so here goes, here are three things about justice that are swirling around in my head today:

1. the world is bent toward injustice for the oppressed, weak, vulnerable and marginalized. this is not new information for anyone, but it’s so important to remember it.  those with privilege must respect the power we have and recognize that our responsibility is to use the power we have to empower those on the underside of justice. the oppressed, weak, vulnerable, and marginalized will not instantly be allowed to sit at tables and help influence decisions.  it will be up to those of us who have power to make space, to advocate, to raise awareness, to risk our own skin, and participate in small and big ways in tipping things a better direction.

2. justice is about equality.  equality and justice go hand and hand.  we have created levels of value in people and no matter how much we might try to say “everyone’s made in the image of God’ we have to look at the realities of the systems we have built that put one above the other.  this is why working so hard for equality matters! the little tastes of breaking down the walls between us and them between rich & poor, struggling & doing-pretty-well-at-the-moment, men & women, educated & uneducated, gay & straight, black and white, immigrant & resident, give us a glimpse of heaven.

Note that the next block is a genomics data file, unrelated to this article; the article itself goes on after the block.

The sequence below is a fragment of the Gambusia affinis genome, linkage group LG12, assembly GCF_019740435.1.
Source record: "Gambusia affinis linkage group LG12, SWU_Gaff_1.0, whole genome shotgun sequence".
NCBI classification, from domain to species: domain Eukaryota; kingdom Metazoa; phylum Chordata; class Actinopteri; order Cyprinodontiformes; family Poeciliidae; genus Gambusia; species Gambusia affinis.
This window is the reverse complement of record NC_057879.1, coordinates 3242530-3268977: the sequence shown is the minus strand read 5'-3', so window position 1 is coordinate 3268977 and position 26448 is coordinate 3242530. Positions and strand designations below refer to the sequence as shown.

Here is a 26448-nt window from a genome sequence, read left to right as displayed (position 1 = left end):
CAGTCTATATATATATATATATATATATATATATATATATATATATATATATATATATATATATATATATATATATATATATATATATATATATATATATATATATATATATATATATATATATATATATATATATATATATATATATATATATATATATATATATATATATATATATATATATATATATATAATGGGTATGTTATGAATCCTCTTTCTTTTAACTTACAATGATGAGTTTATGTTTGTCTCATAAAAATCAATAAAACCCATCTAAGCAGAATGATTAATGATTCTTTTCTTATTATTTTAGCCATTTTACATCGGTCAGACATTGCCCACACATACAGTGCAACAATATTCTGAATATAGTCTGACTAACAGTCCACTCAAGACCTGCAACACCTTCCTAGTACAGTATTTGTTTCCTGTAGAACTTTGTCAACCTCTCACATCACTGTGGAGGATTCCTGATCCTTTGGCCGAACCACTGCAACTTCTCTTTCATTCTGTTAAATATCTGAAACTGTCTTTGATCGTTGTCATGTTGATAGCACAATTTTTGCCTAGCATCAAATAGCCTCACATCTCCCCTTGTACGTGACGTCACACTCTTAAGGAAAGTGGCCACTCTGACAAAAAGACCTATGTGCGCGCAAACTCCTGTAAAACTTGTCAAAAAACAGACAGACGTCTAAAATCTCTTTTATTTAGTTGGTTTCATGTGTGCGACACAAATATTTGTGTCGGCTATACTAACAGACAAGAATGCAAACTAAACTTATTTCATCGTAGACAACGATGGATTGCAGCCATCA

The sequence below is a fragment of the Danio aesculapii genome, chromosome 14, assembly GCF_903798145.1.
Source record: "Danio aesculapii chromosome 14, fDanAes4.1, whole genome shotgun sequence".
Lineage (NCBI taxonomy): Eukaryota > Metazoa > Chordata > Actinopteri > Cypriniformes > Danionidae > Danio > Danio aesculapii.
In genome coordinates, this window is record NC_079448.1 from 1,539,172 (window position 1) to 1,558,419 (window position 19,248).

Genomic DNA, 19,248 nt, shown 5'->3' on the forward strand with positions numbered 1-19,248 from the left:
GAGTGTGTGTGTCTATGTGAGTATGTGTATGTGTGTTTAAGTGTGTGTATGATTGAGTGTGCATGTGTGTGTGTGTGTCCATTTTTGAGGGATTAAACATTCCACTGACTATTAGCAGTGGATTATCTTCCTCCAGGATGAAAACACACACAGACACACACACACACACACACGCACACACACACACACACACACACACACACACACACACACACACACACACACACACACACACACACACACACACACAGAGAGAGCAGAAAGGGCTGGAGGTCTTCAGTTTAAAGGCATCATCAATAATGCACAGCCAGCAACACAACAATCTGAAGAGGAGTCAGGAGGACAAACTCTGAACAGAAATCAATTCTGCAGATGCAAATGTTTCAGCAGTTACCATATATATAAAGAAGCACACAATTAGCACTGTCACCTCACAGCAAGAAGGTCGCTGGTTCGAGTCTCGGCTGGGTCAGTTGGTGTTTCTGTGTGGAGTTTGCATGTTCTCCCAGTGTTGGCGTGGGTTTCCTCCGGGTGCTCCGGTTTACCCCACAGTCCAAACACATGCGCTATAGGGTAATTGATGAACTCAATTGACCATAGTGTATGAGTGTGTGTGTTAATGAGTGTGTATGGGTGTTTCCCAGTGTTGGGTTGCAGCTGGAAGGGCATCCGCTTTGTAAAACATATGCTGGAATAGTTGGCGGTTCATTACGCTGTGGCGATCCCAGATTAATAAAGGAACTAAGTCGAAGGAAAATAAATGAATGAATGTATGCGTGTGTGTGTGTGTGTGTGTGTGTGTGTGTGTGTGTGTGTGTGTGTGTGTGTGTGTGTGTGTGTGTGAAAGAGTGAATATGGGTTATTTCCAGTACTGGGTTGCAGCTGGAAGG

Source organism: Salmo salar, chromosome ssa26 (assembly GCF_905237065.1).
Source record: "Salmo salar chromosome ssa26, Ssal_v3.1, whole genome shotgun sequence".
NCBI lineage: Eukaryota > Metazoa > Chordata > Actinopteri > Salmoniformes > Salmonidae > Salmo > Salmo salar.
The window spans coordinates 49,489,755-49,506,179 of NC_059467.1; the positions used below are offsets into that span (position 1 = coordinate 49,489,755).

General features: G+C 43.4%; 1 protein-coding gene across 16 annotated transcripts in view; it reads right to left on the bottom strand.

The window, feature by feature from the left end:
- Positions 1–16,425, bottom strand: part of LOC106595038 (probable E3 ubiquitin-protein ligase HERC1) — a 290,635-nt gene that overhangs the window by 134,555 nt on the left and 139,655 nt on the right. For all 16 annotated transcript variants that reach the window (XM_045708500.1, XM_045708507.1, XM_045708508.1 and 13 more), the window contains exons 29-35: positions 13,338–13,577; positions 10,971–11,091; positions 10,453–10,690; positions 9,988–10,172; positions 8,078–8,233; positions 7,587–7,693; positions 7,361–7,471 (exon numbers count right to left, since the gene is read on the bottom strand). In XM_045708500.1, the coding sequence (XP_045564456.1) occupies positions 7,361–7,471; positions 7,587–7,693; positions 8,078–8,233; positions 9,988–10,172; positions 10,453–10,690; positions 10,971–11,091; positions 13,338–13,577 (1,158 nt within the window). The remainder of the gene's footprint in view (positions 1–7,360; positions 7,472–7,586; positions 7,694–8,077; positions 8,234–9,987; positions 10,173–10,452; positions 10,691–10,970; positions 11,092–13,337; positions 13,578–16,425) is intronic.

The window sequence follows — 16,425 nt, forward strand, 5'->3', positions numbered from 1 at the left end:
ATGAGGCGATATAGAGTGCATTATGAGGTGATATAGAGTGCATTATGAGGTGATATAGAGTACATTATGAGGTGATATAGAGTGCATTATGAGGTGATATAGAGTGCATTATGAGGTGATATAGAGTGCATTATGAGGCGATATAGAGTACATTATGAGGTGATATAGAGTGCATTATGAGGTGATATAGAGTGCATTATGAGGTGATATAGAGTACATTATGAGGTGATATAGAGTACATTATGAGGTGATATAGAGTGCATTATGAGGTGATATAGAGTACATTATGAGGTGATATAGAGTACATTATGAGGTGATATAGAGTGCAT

3.  justice won’t drop out of the sky – i love isaiah 58 and some of the action words that are there–loose chains, untie yokes, set people free, share food, provide shelter, clothe people.  all of these are acts of justice, and the beautiful part is that we don’t all need skills and training and education and theological know-how to do some of these things.  we can all participate in some small or big way in cultivating justice here on earth by engaging with those on the underside of justice, making wrongs right, and playing some small part in balancing imbalanced power systems. the kingdom won’t drop out of the sky; we have been entrusted & fueled by God to participate in creating it.

there’s so much more to say about pursuing justice, but the number one thing that gets in the way for a lot of us is the feeling that there’s nothing we can do. that the powers that be and the systems that are jacked up are too much to work against so our small efforts won’t matter. i feel that all the time, too, but it’s so important to remember–every little bit of change to make wrongs right makes a difference.